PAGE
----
In this way, competence isn’t something that an individual knows or their facility with a certain subject, but a set of actions; it’s not just understanding and accepting, but exploring and assessing differences and adapting so that planners can serve clients.
Cultural competence should not be confused with expertise, warned Janet E. Helms, Ph.D. Helms is professor emeritus at Boston College’s Carolyn A. and Peter S. Lynch School of Education and Human Development, and the author of A Race Is a Nice Thing to Have: A Guide to Being a White Person or Understanding the White Persons in Your Life.
“The reason I don’t like ‘competence’ is it sounds like you can become an expert,” she explained. “I think about it more as cultural sensitivity; cultural responsiveness is actually the term I use. Responsiveness means that you are actively involved in making use of the [client’s] background information.”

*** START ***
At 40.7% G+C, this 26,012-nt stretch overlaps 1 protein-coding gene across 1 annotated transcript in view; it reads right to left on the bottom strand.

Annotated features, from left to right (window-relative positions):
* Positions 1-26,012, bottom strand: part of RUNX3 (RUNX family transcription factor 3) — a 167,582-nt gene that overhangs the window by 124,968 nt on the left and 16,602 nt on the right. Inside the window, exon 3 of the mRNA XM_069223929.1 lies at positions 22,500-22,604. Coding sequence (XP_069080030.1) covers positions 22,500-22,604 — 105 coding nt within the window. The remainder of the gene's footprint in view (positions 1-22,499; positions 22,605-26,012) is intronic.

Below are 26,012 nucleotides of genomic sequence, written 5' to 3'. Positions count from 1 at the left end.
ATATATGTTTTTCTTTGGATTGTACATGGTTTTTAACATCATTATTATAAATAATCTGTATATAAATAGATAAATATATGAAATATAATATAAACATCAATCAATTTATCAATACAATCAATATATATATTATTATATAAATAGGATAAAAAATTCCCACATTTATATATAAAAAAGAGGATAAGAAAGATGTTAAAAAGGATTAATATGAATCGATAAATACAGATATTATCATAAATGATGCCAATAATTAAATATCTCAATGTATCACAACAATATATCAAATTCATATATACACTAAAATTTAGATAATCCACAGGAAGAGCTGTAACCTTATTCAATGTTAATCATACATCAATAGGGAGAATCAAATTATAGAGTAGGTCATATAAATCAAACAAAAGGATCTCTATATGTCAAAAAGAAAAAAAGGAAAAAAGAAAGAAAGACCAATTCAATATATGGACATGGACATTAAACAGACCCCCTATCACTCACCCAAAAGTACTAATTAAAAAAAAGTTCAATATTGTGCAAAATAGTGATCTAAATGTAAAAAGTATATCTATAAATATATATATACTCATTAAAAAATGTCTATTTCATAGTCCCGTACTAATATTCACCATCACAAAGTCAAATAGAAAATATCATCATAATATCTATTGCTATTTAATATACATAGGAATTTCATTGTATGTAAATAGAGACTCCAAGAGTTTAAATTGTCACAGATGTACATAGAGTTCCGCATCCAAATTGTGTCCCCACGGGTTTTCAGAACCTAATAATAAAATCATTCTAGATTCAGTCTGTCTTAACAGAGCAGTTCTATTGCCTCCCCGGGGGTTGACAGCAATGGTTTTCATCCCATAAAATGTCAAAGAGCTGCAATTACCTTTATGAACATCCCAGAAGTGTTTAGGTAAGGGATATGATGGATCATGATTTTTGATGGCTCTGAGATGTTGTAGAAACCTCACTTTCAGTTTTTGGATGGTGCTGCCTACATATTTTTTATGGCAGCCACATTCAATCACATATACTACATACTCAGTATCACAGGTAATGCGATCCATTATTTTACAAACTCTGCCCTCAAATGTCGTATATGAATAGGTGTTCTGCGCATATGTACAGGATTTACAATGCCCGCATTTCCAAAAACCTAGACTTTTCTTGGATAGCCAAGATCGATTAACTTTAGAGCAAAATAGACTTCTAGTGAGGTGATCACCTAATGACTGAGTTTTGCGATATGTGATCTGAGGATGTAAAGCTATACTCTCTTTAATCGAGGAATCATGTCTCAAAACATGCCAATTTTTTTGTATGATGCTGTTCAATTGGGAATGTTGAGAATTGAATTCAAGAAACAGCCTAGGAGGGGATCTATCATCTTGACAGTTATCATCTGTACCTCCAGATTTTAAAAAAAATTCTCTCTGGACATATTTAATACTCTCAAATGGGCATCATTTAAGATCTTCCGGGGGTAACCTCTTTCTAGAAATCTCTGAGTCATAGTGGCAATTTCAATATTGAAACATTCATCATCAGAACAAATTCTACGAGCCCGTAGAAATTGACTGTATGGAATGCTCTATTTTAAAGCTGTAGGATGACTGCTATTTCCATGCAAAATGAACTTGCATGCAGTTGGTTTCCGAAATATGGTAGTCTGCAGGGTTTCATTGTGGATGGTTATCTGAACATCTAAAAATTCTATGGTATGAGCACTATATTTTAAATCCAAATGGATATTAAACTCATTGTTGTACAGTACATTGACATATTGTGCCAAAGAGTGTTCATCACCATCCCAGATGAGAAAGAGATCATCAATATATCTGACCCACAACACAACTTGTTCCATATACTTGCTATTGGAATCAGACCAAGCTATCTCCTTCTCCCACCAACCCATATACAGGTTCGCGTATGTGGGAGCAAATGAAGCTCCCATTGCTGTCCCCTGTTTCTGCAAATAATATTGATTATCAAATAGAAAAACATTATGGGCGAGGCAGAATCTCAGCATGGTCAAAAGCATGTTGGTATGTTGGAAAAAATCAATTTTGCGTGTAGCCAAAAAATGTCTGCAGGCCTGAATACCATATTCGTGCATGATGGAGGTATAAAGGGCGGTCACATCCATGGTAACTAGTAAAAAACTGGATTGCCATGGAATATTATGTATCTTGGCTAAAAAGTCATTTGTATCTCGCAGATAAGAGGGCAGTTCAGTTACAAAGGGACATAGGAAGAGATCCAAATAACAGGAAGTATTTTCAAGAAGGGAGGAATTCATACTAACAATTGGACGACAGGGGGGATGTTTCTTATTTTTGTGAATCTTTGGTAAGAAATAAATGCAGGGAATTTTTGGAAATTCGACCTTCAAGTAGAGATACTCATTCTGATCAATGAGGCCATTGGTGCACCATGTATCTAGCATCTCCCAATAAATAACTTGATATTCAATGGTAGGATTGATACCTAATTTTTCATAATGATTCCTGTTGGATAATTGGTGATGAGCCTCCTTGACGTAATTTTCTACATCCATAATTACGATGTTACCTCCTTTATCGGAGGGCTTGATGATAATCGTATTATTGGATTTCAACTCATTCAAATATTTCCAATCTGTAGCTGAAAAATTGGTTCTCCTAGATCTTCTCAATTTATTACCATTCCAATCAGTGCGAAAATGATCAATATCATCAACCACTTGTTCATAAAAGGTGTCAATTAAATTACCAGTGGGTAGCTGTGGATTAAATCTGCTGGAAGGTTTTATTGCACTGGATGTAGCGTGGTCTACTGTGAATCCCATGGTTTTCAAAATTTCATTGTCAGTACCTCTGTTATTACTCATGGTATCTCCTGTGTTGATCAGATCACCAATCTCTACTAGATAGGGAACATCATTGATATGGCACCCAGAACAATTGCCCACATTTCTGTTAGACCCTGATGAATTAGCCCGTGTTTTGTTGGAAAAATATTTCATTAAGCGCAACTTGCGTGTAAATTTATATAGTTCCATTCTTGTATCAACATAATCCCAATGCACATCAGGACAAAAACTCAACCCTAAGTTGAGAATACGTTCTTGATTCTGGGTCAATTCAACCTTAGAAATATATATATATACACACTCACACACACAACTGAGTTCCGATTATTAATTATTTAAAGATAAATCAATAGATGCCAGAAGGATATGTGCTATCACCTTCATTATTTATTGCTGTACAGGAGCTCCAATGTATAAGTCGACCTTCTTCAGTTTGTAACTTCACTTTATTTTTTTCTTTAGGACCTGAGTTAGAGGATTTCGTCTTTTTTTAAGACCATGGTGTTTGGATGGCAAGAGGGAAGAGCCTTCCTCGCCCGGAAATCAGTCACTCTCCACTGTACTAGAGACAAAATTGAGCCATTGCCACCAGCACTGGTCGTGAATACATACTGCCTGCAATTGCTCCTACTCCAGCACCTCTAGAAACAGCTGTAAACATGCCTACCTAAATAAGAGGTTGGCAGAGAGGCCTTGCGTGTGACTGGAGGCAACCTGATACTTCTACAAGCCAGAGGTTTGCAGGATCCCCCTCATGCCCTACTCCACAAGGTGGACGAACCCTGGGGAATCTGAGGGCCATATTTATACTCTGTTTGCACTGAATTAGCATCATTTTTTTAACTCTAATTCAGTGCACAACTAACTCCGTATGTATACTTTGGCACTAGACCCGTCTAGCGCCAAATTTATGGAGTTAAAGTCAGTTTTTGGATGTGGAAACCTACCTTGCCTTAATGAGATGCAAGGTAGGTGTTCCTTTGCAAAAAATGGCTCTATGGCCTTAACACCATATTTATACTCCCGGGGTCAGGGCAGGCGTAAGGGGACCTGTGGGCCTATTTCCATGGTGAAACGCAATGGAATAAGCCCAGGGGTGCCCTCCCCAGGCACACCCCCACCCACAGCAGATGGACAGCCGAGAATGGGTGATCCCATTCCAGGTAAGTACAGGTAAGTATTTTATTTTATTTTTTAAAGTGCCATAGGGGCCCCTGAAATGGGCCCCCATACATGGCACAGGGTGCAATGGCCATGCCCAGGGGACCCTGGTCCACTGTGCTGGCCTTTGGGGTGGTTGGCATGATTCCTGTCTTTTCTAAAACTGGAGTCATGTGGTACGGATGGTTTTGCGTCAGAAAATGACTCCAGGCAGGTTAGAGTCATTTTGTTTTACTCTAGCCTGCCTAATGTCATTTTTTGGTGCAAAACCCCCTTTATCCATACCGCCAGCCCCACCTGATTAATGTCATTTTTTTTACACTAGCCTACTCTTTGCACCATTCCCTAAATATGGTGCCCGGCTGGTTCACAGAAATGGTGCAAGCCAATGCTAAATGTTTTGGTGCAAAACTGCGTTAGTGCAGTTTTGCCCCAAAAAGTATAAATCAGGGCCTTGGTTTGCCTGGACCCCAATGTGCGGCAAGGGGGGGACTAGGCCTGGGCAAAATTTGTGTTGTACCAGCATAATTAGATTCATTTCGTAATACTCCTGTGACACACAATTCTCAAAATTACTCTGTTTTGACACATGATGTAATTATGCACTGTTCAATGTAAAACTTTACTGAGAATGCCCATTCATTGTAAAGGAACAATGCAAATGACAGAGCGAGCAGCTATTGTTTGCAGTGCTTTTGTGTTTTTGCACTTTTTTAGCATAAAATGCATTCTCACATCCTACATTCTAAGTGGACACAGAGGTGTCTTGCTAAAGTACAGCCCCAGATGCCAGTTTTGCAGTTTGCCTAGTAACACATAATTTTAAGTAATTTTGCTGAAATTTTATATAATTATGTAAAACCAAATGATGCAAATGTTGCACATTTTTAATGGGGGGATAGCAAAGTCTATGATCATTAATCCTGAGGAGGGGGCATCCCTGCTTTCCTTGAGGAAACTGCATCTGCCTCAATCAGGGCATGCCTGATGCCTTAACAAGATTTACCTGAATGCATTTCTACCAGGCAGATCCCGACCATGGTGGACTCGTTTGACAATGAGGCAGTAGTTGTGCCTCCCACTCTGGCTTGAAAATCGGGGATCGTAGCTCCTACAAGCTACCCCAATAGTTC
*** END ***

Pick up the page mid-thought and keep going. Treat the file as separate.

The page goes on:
Rather than pretending cultural differences don’t exist, Helms encourages professionals to take action to explore what is important to clients. “That’s not competence because you don’t know in advance what’s important for them. It’s responsiveness because you know what may or may not be important, but unless you ask and explore with the client what’s important, then you never get to a place where they can make a satisfactory decision.”
Race and Culture
When planners are working with someone from a different background or a different race, there are two aspects that they have to be paying attention to, according to Helms: investigating and understanding the systemic issues that those clients are facing, as well as the cultural values and traditions that they have been brought up with that might affect the way they approach financial decision making.